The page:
A west coast woman wants a home for the buffalo to roam.
Michelle Young doesn’t want deer and antelope though.
She wants to farm bison.
“Ideally, I’m hoping to have the land ready by the spring, so I can have animals here by the fall,” she says.
Bison is another name for buffalo.
Young started work on setting up a wood bison farm a few years back.
Ten days ago, her plan to set up on Farm Road, off the Trans-Canada Highway and near Robinsons, was listed in the provincial environmental assessment bulletin.
The Heatherton woman says she is “over the moon” to get to that stage.
According to the assessment bulletin, Young is proposing a 35-hectare wood bison farm, starting with a foundation herd of 15 animals and having 96 animals by year 10.
She says she’s applied to use former agricultural land that isn’t suitable for crops, but is hilly and rugged, which she says is perfect for bison.
The mother of three says her lack of experience has been an obstacle in dealing with the bureaucracy to set up the farm.
To change that, she’s leaving for central Alberta in a few weeks to work on an organic farm that herds bison and other livestock.
She was successful in getting funding for that.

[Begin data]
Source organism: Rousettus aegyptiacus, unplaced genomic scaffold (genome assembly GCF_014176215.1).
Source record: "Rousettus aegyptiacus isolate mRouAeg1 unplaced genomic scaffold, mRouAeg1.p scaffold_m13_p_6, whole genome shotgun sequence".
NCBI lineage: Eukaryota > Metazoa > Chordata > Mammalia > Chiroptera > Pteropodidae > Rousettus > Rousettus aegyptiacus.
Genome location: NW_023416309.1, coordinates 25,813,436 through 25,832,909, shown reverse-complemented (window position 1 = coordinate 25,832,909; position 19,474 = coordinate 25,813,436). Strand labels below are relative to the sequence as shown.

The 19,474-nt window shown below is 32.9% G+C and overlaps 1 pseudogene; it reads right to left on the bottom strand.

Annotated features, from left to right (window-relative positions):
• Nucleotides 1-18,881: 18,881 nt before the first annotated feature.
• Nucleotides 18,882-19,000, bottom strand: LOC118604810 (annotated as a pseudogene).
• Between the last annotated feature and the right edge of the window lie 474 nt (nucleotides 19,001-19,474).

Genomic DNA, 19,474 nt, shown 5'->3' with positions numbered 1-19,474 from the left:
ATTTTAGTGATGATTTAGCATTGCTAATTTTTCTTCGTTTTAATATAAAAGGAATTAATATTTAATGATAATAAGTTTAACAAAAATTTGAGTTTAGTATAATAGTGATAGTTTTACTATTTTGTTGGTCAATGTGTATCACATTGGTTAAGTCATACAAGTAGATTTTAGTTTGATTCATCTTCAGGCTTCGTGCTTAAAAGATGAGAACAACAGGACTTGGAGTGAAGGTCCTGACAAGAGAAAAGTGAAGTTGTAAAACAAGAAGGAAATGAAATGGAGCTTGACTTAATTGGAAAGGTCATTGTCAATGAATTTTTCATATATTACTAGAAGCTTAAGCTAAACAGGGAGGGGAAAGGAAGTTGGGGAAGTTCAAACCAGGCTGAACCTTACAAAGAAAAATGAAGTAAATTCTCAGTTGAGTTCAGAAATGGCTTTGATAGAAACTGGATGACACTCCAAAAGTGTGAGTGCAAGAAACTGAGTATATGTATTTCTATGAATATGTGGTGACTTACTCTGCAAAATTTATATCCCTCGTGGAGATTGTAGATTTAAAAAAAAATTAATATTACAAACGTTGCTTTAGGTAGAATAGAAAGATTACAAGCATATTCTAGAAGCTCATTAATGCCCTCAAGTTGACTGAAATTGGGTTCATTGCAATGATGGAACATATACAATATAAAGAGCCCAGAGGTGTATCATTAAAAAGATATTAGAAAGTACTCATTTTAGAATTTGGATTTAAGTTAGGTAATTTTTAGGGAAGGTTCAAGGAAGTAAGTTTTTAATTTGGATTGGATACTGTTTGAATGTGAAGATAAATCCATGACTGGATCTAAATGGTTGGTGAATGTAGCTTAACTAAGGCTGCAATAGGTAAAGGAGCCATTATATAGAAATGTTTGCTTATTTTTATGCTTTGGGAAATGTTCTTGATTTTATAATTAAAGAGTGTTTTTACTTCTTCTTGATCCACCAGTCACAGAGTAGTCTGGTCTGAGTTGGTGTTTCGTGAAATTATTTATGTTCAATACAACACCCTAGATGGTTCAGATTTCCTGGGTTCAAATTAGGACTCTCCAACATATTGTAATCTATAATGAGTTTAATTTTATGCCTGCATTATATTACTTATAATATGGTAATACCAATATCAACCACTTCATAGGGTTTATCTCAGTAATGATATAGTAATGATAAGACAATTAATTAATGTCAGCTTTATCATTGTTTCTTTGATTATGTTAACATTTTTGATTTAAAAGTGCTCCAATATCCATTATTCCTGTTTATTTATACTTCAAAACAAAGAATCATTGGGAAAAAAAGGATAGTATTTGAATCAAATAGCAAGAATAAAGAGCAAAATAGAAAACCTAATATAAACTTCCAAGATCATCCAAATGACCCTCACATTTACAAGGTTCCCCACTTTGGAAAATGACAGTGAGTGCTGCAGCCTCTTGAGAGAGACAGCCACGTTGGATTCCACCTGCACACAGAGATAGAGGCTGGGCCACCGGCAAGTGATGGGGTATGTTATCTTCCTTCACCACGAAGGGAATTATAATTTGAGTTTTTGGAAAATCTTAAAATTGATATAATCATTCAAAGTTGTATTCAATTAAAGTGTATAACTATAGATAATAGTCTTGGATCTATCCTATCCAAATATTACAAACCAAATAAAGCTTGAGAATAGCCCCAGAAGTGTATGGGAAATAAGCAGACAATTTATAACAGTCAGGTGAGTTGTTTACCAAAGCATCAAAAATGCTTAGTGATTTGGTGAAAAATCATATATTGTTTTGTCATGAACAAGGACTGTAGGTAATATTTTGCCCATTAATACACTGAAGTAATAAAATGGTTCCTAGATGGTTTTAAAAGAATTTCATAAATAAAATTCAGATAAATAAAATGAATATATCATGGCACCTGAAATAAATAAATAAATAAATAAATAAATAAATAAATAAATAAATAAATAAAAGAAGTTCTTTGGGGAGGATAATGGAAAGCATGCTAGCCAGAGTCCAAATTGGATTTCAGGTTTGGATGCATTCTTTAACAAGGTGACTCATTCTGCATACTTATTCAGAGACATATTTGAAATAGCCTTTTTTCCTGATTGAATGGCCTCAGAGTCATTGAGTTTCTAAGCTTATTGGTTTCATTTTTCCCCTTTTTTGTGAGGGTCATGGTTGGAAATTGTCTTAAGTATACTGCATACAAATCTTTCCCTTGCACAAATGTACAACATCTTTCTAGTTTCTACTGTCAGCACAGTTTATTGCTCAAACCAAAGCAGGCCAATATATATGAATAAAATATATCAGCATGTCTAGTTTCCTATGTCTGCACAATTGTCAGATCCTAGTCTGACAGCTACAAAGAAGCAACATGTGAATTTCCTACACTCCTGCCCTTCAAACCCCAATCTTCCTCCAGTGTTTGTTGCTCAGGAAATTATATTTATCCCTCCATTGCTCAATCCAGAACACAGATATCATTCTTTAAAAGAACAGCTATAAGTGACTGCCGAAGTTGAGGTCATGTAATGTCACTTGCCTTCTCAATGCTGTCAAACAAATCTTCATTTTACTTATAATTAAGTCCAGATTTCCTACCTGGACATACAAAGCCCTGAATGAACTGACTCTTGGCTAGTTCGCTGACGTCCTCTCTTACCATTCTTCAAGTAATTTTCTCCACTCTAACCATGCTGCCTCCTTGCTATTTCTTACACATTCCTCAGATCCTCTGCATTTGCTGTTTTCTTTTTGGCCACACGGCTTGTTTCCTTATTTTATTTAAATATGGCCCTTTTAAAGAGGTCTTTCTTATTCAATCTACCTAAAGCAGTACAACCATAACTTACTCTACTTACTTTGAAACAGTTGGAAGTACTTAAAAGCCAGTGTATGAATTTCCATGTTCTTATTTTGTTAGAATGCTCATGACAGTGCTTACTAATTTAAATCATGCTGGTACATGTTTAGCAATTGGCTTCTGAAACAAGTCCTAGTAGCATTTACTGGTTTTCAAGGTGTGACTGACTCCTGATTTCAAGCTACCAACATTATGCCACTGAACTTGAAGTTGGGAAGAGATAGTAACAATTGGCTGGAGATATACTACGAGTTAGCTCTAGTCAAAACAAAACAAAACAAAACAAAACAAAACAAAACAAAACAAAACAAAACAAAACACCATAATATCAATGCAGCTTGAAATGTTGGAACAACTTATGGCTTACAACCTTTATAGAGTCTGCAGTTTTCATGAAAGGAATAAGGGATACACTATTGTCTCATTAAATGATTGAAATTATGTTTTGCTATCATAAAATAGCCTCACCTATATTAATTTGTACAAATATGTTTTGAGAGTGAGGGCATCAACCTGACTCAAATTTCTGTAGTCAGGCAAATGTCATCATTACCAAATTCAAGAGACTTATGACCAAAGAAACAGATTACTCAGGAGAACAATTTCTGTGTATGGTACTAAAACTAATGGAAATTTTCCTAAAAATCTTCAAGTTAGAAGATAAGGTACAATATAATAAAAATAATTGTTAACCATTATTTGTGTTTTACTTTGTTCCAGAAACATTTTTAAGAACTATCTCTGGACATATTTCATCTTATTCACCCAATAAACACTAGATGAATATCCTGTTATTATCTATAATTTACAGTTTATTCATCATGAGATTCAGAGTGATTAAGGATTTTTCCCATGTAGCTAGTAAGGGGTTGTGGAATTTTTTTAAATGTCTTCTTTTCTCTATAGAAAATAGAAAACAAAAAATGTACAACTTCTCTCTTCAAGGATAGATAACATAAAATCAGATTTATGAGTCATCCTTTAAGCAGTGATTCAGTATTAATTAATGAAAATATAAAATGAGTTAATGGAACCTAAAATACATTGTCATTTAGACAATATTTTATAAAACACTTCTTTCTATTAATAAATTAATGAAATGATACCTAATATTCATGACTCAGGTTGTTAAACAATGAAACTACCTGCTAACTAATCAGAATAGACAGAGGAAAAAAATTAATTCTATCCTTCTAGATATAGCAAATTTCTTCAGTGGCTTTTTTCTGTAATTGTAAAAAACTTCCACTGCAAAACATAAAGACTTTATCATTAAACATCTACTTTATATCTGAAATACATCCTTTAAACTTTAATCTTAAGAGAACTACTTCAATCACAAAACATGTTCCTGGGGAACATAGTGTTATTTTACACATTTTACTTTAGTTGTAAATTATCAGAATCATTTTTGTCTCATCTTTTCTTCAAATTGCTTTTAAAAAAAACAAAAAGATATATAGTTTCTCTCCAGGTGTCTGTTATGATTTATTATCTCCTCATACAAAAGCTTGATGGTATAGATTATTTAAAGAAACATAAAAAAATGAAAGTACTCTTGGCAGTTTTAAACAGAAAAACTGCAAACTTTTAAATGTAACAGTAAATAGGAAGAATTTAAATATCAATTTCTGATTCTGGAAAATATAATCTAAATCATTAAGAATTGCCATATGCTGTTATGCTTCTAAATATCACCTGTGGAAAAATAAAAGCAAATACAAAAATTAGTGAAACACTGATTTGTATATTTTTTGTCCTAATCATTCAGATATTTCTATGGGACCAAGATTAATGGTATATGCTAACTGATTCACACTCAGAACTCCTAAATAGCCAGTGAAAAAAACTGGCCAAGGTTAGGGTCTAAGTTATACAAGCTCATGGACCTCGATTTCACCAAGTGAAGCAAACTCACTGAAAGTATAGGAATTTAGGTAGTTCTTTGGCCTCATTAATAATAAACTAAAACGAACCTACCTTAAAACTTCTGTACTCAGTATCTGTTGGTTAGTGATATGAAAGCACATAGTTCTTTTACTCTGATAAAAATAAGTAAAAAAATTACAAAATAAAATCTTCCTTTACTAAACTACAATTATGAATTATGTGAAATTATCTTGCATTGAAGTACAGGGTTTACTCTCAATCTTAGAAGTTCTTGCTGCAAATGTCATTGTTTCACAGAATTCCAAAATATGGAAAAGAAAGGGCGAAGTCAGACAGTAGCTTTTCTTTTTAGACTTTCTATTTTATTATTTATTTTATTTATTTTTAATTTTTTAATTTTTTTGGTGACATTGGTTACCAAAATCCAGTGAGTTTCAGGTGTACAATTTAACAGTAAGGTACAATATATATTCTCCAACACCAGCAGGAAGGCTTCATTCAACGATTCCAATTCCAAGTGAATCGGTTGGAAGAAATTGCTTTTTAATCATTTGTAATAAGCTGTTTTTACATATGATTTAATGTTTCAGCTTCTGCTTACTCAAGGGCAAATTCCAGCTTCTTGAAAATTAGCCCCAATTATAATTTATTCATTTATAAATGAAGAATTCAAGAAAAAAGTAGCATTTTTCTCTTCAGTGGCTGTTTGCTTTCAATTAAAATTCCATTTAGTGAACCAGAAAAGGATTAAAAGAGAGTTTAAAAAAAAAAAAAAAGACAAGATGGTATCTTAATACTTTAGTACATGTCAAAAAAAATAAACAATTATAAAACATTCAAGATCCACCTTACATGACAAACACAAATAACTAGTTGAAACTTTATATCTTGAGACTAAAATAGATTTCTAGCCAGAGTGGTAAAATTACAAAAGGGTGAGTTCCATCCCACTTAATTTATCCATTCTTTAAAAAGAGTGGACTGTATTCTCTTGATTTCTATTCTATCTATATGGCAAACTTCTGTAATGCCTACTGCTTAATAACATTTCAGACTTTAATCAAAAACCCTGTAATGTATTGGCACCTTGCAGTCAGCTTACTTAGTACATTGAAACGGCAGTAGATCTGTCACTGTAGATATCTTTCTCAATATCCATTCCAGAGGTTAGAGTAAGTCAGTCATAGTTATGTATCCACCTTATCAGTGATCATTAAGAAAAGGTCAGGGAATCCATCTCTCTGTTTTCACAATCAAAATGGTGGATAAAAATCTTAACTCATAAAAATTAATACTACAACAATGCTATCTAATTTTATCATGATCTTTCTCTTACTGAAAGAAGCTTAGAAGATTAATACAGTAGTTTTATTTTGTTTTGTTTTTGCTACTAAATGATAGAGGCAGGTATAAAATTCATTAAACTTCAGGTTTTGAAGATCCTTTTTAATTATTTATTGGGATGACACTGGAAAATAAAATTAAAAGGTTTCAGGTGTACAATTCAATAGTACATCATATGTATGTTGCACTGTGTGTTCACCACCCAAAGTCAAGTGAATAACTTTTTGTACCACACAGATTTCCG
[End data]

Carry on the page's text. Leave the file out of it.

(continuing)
“I’ll get some experience there,” she says.
Young is confident her concept can work. Her research indicates selling bison meat can be profitable.
“Basically, they sell on the hoof about 30 to 40 per cent more than cattle do,” she says.
“That’s just the meat,” she says. “You’re not talking about
the hide and bones.”
Young says she’s gauged the interest of some Newfoundland chefs, and they said they’d like to try cooking with bison meat, which is high in omega 3 and 6 fatty acids.
She’s believes the new Qalipu Mi’kmaq First Nation Band, of which she is a member, could provide a market for bison fur and other non-edible parts of the animal.
People in Heatherton are curious, she laughs, noting she gets a lot of raised eyebrows from them.
“Everyone thinks I’m off my rocker, but I want something that’s going to be unique and I think bison is going to go over really well here.”
Young is quick to point out hers is not the first attempt at farming bison in the province.
She says there was an experiment in the mid-1960s, when two dozen were introduced to Brunette Island off the Burin Peninsula.
The animals are reported to have died off in the 1990s.
The Newfoundland and Labrador Federation of Agriculture is supportive of this latest interest in bison farming.
“Anyone who wants to get involved with agriculture and start a unique business, all the more power to them,” president Eugene Legge says of Young’s initiative.
“It’s great meat. There’s no cholesterol in the product whatsoever. It’s great healthwise.”
The Department of Environment and Conservation says the deadline for public comments on Young’s proposal is Oct. 26.
Minister Terry French’s decision is due by Nov. 1.